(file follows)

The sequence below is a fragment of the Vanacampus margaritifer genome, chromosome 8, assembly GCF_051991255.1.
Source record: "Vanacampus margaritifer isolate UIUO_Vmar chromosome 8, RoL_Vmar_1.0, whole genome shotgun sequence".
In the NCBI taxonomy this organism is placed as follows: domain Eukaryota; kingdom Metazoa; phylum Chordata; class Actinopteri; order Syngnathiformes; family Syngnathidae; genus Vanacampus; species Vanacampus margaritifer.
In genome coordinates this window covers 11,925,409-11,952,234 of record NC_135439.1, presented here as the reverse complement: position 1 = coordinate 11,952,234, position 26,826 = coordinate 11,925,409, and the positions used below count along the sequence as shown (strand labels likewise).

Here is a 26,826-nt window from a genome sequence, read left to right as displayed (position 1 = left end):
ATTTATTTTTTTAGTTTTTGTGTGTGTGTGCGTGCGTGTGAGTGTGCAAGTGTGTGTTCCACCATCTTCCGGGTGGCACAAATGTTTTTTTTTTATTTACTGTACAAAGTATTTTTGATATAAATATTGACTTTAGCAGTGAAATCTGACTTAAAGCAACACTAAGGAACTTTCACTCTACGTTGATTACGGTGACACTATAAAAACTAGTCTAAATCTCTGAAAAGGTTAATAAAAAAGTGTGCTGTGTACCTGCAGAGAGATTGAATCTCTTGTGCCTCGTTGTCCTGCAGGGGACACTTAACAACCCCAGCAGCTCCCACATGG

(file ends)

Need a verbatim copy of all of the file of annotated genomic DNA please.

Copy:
The sequence below is a fragment of the Vanacampus margaritifer genome, chromosome 8, assembly GCF_051991255.1.
Source record: "Vanacampus margaritifer isolate UIUO_Vmar chromosome 8, RoL_Vmar_1.0, whole genome shotgun sequence".
In the NCBI taxonomy this organism is placed as follows: domain Eukaryota; kingdom Metazoa; phylum Chordata; class Actinopteri; order Syngnathiformes; family Syngnathidae; genus Vanacampus; species Vanacampus margaritifer.
In genome coordinates this window covers 11,925,409-11,952,234 of record NC_135439.1, presented here as the reverse complement: position 1 = coordinate 11,952,234, position 26,826 = coordinate 11,925,409, and the positions used below count along the sequence as shown (strand labels likewise).

Here is a 26,826-nt window from a genome sequence, read left to right as displayed (position 1 = left end):
ATTTATTTTTTTAGTTTTTGTGTGTGTGTGCGTGCGTGTGAGTGTGCAAGTGTGTGTTCCACCATCTTCCGGGTGGCACAAATGTTTTTTTTTTATTTACTGTACAAAGTATTTTTGATATAAATATTGACTTTAGCAGTGAAATCTGACTTAAAGCAACACTAAGGAACTTTCACTCTACGTTGATTACGGTGACACTATAAAAACTAGTCTAAATCTCTGAAAAGGTTAATAAAAAAGTGTGCTGTGTACCTGCAGAGAGATTGAATCTCTTGTGCCTCGTTGTCCTGCAGGGGACACTTAACAACCCCAGCAGCTCCCACATGG